Hezbollah’s criticism of Saudi not in Lebanon’s interest – PM

FILE PHOTO: Lebanese Prime Minister Najib Mikati gestures during a news conference on the latest developments in the country at the government palace in Beirut
FILE PHOTO: Lebanese Prime Minister Najib Mikati gestures during a news conference on the latest developments in the country, at the government palace in Beirut, Lebanon December 28, 2021. REUTERS/Mohamed Azakir/File Photo

January 3, 2022

By Timour Azhari

BEIRUT (Reuters) – Lebanese Prime Minister Najib Mikati Monday said criticism of Saudi Arabia by the leader of Lebanon’s Iran-backed Hezbollah group did not serve the national interest or represent the country’s official stance.

Saudi Arabia and a number of other Gulf Arab states withdrew ambassadors and expelled Lebanese envoys in October and November over what the kingdom later said was arch-foe Hezbollah’s dominance of the Lebanese state.

In a speech, Hezbollah leader Sayyed Hasan Nasrallah accused Saudi Arabia’s king of terrorism on Monday.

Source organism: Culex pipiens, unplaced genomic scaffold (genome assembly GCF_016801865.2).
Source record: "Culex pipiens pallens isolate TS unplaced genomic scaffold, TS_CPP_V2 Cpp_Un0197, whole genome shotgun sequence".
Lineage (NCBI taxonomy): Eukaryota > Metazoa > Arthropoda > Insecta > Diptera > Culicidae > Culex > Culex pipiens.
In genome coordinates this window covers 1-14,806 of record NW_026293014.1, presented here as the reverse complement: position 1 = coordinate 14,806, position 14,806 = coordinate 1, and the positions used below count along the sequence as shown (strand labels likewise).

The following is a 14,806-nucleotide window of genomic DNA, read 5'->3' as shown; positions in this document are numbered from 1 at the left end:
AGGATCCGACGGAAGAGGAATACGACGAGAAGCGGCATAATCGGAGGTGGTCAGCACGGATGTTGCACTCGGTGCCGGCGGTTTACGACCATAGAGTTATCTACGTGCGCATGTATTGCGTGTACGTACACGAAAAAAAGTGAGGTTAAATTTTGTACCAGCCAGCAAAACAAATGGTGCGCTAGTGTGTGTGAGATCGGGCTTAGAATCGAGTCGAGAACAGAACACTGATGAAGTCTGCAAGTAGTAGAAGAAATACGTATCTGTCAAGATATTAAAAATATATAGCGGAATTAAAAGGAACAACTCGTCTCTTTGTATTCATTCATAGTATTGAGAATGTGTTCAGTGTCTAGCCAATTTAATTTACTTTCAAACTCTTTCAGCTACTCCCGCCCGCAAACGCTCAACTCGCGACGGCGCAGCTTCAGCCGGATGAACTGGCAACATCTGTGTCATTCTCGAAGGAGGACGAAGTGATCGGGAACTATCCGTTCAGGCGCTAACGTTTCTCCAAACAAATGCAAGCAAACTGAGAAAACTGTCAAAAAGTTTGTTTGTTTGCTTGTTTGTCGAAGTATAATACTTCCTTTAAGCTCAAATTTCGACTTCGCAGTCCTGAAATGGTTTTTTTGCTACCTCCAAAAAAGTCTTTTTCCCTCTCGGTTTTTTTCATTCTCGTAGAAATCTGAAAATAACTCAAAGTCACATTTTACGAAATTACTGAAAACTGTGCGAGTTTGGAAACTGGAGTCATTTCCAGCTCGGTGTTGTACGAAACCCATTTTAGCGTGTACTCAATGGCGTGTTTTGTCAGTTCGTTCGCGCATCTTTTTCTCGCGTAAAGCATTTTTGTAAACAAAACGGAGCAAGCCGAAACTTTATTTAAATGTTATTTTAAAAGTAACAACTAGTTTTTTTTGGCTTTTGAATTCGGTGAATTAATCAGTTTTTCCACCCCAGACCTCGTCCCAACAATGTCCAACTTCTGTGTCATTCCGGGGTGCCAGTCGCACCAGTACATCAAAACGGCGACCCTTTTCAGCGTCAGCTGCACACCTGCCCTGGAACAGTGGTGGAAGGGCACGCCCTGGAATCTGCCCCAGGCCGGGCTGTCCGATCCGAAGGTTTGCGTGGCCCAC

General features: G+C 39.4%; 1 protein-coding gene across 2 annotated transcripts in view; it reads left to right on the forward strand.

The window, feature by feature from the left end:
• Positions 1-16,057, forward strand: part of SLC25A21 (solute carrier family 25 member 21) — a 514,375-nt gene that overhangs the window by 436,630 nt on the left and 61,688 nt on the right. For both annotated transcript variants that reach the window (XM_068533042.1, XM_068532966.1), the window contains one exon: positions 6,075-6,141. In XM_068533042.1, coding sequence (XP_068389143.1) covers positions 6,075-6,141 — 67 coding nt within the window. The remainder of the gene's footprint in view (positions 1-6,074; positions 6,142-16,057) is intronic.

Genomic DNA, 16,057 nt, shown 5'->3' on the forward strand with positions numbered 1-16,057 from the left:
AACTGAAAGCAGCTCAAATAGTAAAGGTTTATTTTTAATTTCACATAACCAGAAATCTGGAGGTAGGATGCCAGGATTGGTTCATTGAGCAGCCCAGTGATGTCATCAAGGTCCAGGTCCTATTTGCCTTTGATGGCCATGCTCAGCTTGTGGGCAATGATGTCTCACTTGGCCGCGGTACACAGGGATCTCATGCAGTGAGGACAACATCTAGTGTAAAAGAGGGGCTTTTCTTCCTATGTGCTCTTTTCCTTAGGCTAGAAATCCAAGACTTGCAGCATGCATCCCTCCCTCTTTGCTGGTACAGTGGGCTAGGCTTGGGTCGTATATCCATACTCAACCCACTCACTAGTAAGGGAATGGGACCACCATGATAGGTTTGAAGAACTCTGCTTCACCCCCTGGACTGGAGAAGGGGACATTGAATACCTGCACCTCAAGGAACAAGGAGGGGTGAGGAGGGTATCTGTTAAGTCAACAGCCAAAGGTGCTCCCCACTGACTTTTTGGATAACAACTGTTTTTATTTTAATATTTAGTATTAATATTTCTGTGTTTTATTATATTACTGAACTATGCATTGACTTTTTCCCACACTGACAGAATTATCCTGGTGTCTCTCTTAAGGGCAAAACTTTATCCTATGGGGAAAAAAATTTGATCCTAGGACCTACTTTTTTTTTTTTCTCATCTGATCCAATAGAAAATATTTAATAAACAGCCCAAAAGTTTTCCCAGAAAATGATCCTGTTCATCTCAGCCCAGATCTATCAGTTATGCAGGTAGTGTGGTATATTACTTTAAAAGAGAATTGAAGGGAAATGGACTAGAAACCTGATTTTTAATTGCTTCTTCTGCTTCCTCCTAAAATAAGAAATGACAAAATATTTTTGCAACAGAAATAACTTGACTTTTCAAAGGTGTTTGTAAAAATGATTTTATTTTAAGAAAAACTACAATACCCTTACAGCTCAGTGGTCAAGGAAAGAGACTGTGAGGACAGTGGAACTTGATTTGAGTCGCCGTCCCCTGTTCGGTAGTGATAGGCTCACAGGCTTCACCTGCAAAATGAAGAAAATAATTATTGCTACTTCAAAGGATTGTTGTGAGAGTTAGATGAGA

“King, the terrorist is the one who has exported … Daeshi ideology to the world, and it is you,” Nasrallah said, using an acronym for Islamic State, the hardline Islamist group that declared a caliphate straddling parts of Syria and Iraq in 2014.

Mikati responded in a statement, distancing himself from the Hezbollah leader.

“What … Nasrallah said about the Kingdom of Saudi Arabia this evening does not represent the position of the Lebanese government and most Lebanese. It is not in Lebanon’s interest to offend any Arab country, especially the Gulf states.

“For God’s sake, have mercy on Lebanon and the Lebanese people and stop the hateful sectarian and political rhetoric.”

Lebanese officials including President Michel Aoun, a Hezbollah ally, and Mikati have called for dialogue with Saudi Arabia to resolve the diplomatic crisis, which has piled onto an economic meltdown now in its third year.

Saudi Arabia has called on Lebanon to end “terrorist Hebzollah’s” influence over the state. Mikati’s government contains several ministers backed by Hezbollah and its ally the Amal movement.

Mikati formed a government in September with the aim of negotiating an International Monetary Fund (IMF) support programme and kickstarting economic recovery.

But he has been unable to convene Cabinet since Oct. 12 amid demands by Hezbollah and Amal to limit the probe into the deadly August 2020 Beirut blast.

(Reporting by Timour Azhari; Editing by Andrew Cawthorne)

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